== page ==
Access to Justice
It is a core principle of the rule of law that justice must be accessible to all.
Provision of justice through a functioning, adequately resourced legal system is a core responsibility of the government. Budget crises require budgetary responses, not inroads into the rule of law and access to justice. The sheer volume of legislation passed by parliament and the complexity of some laws can make it extremely difficult to know what the law is, and compounds the complexity of cases that come before the courts.
This trend ultimately reduces certainty and confidence in the legal system which erodes the rule of law.
Elements of Access to Justice
- People require access to the courts and legal processes
The court system is an adversarial system, requiring both parties to present evidence and argue their case in court.
- People who make legal decisions must be free from bias and make decisions based on the law
Decision-makers in courts and tribunals must make decisions according to the law and be impartial. They must also ensure that each party receives a fair trial or hearing.
- Legal Aid is important in a complex and adversarial legal system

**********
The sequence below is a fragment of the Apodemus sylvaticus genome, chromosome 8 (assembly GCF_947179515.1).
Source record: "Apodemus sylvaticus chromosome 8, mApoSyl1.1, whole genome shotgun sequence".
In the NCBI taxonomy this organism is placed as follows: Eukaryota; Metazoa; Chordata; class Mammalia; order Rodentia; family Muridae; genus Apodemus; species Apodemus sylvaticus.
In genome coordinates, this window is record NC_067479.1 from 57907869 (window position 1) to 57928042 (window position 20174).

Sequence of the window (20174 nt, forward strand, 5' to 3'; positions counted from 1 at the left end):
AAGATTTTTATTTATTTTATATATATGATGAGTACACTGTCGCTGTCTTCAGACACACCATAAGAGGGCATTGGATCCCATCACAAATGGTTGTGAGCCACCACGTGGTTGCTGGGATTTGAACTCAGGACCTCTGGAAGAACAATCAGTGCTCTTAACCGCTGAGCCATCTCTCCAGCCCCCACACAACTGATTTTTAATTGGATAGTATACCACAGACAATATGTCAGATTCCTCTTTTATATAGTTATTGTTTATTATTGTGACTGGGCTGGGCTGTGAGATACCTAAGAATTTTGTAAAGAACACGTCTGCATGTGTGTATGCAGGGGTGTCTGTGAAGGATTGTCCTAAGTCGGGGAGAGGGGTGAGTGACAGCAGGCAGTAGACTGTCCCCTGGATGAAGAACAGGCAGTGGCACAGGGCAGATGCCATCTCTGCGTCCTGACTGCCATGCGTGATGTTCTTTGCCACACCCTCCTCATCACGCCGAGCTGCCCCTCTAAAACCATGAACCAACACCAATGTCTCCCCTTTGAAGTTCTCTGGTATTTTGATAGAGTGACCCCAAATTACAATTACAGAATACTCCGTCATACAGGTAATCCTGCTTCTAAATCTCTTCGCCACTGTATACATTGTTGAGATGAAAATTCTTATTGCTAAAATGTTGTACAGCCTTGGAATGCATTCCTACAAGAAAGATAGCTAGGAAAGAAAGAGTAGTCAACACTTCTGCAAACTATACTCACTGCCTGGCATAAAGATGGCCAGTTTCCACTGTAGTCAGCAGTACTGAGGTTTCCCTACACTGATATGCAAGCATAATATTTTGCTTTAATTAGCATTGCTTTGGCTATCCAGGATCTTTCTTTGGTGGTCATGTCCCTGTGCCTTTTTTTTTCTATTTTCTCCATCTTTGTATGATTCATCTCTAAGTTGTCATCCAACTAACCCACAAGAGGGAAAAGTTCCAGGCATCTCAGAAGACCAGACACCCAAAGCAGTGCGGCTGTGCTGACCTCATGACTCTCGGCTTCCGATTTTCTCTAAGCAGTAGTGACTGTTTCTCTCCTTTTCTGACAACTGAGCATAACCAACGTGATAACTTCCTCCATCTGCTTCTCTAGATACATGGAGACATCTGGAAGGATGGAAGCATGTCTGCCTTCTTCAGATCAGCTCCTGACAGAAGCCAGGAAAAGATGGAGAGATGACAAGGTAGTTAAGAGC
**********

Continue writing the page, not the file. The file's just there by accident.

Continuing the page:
Legal Aid is an essential service that provides legal representation for those who cannot afford a lawyer. Its funding is limited and it cannot assist all people who have a legal issue.
- Pro bono work from lawyers where Legal Aid is not available
Many lawyers and law firms provide their time for free to assist people who cannot afford legal representation. This is called ‘pro bono’.
- The Legal System must make reasonable allowances for self-represented litigants
Due to the high cost of legal representation, many people have started representing themselves in court. These people are called self-represented litigants (SRLs).
You can learn more about self-represented litigants through the following resources:
The Magna Carta and Access to Justice
The Magna Carta is an important document in legal history that set out many of the principles on which we base the rule of law. It was granted in 1215, over 800 years ago, but the ideas about access to the courts, due process and that judges should know the law and follow it remain as important now as they did then.